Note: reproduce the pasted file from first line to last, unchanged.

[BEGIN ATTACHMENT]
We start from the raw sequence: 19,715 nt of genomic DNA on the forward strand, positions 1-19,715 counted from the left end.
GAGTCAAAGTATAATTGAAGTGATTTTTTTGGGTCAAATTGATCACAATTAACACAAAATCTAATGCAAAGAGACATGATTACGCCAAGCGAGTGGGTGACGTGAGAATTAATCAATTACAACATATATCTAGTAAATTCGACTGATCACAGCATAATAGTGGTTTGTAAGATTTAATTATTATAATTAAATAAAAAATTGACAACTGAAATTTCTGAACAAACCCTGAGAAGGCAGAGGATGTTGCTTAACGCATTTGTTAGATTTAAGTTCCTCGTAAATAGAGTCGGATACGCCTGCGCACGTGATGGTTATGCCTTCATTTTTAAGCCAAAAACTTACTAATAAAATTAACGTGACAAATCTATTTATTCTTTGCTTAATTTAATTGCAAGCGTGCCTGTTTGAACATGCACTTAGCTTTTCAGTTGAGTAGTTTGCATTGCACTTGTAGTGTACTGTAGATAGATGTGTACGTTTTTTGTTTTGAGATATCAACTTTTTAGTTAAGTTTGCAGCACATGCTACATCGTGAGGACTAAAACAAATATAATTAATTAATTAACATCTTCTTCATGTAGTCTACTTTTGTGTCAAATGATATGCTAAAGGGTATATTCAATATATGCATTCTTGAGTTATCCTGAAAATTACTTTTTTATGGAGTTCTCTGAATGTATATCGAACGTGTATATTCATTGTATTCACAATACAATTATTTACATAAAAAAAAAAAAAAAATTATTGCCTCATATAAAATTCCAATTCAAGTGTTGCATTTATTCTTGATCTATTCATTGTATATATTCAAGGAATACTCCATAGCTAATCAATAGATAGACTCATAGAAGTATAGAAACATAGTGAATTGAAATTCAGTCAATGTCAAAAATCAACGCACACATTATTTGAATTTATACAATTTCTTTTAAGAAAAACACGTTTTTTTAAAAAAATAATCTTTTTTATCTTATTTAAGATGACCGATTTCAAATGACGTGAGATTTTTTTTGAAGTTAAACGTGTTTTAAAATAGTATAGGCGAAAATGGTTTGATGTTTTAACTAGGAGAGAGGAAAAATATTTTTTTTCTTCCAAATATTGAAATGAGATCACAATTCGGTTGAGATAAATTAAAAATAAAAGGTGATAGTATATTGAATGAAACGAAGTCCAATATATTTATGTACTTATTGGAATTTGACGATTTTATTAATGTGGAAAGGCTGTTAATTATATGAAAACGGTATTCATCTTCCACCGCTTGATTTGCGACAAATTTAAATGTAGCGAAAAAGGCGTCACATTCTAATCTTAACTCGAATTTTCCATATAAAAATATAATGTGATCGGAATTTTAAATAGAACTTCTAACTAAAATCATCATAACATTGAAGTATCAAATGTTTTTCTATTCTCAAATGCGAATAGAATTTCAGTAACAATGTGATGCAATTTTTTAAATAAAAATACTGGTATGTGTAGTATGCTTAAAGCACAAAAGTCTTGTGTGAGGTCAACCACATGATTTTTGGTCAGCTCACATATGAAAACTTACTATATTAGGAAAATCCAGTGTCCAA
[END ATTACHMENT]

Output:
We start from the raw sequence: 19,715 nt of genomic DNA on the forward strand, positions 1-19,715 counted from the left end.
GAGTCAAAGTATAATTGAAGTGATTTTTTTGGGTCAAATTGATCACAATTAACACAAAATCTAATGCAAAGAGACATGATTACGCCAAGCGAGTGGGTGACGTGAGAATTAATCAATTACAACATATATCTAGTAAATTCGACTGATCACAGCATAATAGTGGTTTGTAAGATTTAATTATTATAATTAAATAAAAAATTGACAACTGAAATTTCTGAACAAACCCTGAGAAGGCAGAGGATGTTGCTTAACGCATTTGTTAGATTTAAGTTCCTCGTAAATAGAGTCGGATACGCCTGCGCACGTGATGGTTATGCCTTCATTTTTAAGCCAAAAACTTACTAATAAAATTAACGTGACAAATCTATTTATTCTTTGCTTAATTTAATTGCAAGCGTGCCTGTTTGAACATGCACTTAGCTTTTCAGTTGAGTAGTTTGCATTGCACTTGTAGTGTACTGTAGATAGATGTGTACGTTTTTTGTTTTGAGATATCAACTTTTTAGTTAAGTTTGCAGCACATGCTACATCGTGAGGACTAAAACAAATATAATTAATTAATTAACATCTTCTTCATGTAGTCTACTTTTGTGTCAAATGATATGCTAAAGGGTATATTCAATATATGCATTCTTGAGTTATCCTGAAAATTACTTTTTTATGGAGTTCTCTGAATGTATATCGAACGTGTATATTCATTGTATTCACAATACAATTATTTACATAAAAAAAAAAAAAAAATTATTGCCTCATATAAAATTCCAATTCAAGTGTTGCATTTATTCTTGATCTATTCATTGTATATATTCAAGGAATACTCCATAGCTAATCAATAGATAGACTCATAGAAGTATAGAAACATAGTGAATTGAAATTCAGTCAATGTCAAAAATCAACGCACACATTATTTGAATTTATACAATTTCTTTTAAGAAAAACACGTTTTTTTAAAAAAATAATCTTTTTTATCTTATTTAAGATGACCGATTTCAAATGACGTGAGATTTTTTTTGAAGTTAAACGTGTTTTAAAATAGTATAGGCGAAAATGGTTTGATGTTTTAACTAGGAGAGAGGAAAAATATTTTTTTTCTTCCAAATATTGAAATGAGATCACAATTCGGTTGAGATAAATTAAAAATAAAAGGTGATAGTATATTGAATGAAACGAAGTCCAATATATTTATGTACTTATTGGAATTTGACGATTTTATTAATGTGGAAAGGCTGTTAATTATATGAAAACGGTATTCATCTTCCACCGCTTGATTTGCGACAAATTTAAATGTAGCGAAAAAGGCGTCACATTCTAATCTTAACTCGAATTTTCCATATAAAAATATAATGTGATCGGAATTTTAAATAGAACTTCTAACTAAAATCATCATAACATTGAAGTATCAAATGTTTTTCTATTCTCAAATGCGAATAGAATTTCAGTAACAATGTGATGCAATTTTTTAAATAAAAATACTGGTATGTGTAGTATGCTTAAAGCACAAAAGTCTTGTGTGAGGTCAACCACATGATTTTTGGTCAGCTCACATATGAAAACTTACTATATTAGGAAAATCCAGTGTCCAA